No Justice for Marriage

No Justice for Marriage

By Maggie Gallagher - August 20, 2009

Why has President Obama's Justice Department abruptly attempted to sabotage the Defense of Marriage Act (DOMA) in federal court?

Justice is supposed to be blind. When Congress passed DOMA in 1996 with overwhelming bipartisan support, its reasons for doing so were made crystal clear:

"At bottom, civil society has an interest in maintaining and protecting the institution of heterosexual marriage because it has a deep and abiding interest in encouraging responsible procreation and child-rearing."

This is not some kind of weird side argument drummed up by folks who don't like gay people. It has been at the heart of America's marriage tradition since the dawn of the Republic.

Dozens of courts have ruled that procreation is a key purpose of marriage -- long before anyone could have imagined animus toward gay marriage was driving these words. For example: Heup v. Heup (1969), "Having children is a primary purpose of marriage"; Zoglio v. Zoglio (1960), "One of the primary purposes of matrimony is procreation"; Stegienko v. Stegienko (1940), "Procreation of children is one of the important ends of matrimony."

A New Jersey court in 1921 stated:

"Lord Penzance has observed that the procreation of children is one of the ends of marriage. I do not hesitate to say that it is the most important object of matrimony, for without it the human race itself would perish from the earth."

More recently, state supreme courts -- including those in New York, Washington and Maryland -- have agreed: Marriage is not discrimination because unions of husband and wife really are different, and they serve the government interest in promoting responsible procreation in a unique way.

Why does this new Obama Justice Department's attack on the purposes of DOMA matter? Because DOMA is the one federal law that protects the definition of marriage as the union of one husband with one wife. It prevents a handful of state judges or legislators in very liberal states from forcing taxpayers across the country to subsidize same-sex couples as if they were marriages. And it also guarantees that no state will be required to recognize gay marriages performed in other states.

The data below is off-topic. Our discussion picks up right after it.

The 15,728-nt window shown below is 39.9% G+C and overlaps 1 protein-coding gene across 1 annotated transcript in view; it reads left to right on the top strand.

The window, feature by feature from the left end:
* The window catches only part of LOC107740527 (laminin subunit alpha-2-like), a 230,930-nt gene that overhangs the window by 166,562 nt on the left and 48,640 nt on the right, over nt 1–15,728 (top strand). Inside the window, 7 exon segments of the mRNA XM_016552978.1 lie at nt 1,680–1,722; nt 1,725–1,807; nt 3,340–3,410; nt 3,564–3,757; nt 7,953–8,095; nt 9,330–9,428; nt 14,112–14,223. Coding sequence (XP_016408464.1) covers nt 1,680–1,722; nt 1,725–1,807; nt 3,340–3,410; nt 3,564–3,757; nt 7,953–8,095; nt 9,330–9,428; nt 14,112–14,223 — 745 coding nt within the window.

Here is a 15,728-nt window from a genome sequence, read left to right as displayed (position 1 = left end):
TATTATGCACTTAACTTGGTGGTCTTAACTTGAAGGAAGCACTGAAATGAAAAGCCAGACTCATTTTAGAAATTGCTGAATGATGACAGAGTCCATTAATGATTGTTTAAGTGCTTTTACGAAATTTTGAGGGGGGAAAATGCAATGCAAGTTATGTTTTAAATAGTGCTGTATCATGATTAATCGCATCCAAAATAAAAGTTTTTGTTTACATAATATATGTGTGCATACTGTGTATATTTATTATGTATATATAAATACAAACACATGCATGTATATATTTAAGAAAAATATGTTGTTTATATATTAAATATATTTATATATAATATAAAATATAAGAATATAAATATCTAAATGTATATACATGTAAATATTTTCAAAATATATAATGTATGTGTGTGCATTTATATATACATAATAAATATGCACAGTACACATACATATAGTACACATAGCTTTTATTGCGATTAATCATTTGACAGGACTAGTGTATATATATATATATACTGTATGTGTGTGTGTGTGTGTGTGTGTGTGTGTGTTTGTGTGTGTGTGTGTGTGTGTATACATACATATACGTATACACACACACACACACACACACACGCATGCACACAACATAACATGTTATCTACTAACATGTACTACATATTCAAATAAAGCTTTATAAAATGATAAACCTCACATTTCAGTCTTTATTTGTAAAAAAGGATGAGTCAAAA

Yet for political reasons, President Obama's Justice Department this week specifically and unequivocally repudiated the main reason for government involvement in marriage, even as it purported to defend DOMA on other grounds. In order to get the Obama administration out of a political jam, the government of the United States, speaking on behalf of you and me, has just told a federal court of law: "The government does not contend that there are legitimate government interests in 'creating a legal structure that promotes the raising of children by both of their biological parents' or that the government's interest in 'responsible procreation' justifies Congress's decision to define marriage as a union between one man and one woman."

Why not? Because, the brief continues, the American Psychological Association has concluded that gay people can be good parents.

Surely there are other ways for those who advocate gay parenting to promote their views without attacking the very idea of the natural family, of the duties of natural parents, or the stubbornly retrograde longing of children to know and be known by, to love and be loved by the mother and father who made them, when possible.

But sadly, a loud interest group that helped fund President Obama's victory succeeded this week by belligerent protests in gaining a key shift in Justice Department legal arguments. The blatantness of this advocacy pressure will not, I hope, escape the Supreme Court's notice if this case proceeds. President Obama is sabotaging DOMA while pretending to defend it in court, in order to please a core political interest group that donated money to support his campaign.

Politics is not supposed to drive justice (and Justice) like this.

(Maggie Gallagher is president of the National Organization for Marriage and has been a syndicated columnist for 14 years.)

Copyright 2009, Maggie Gallagher

Don't Govern on Fantasies
E.J. Dionne · November 10, 2014

Maggie Gallagher

Author Archive

Follow Real Clear Politics

Latest On Twitter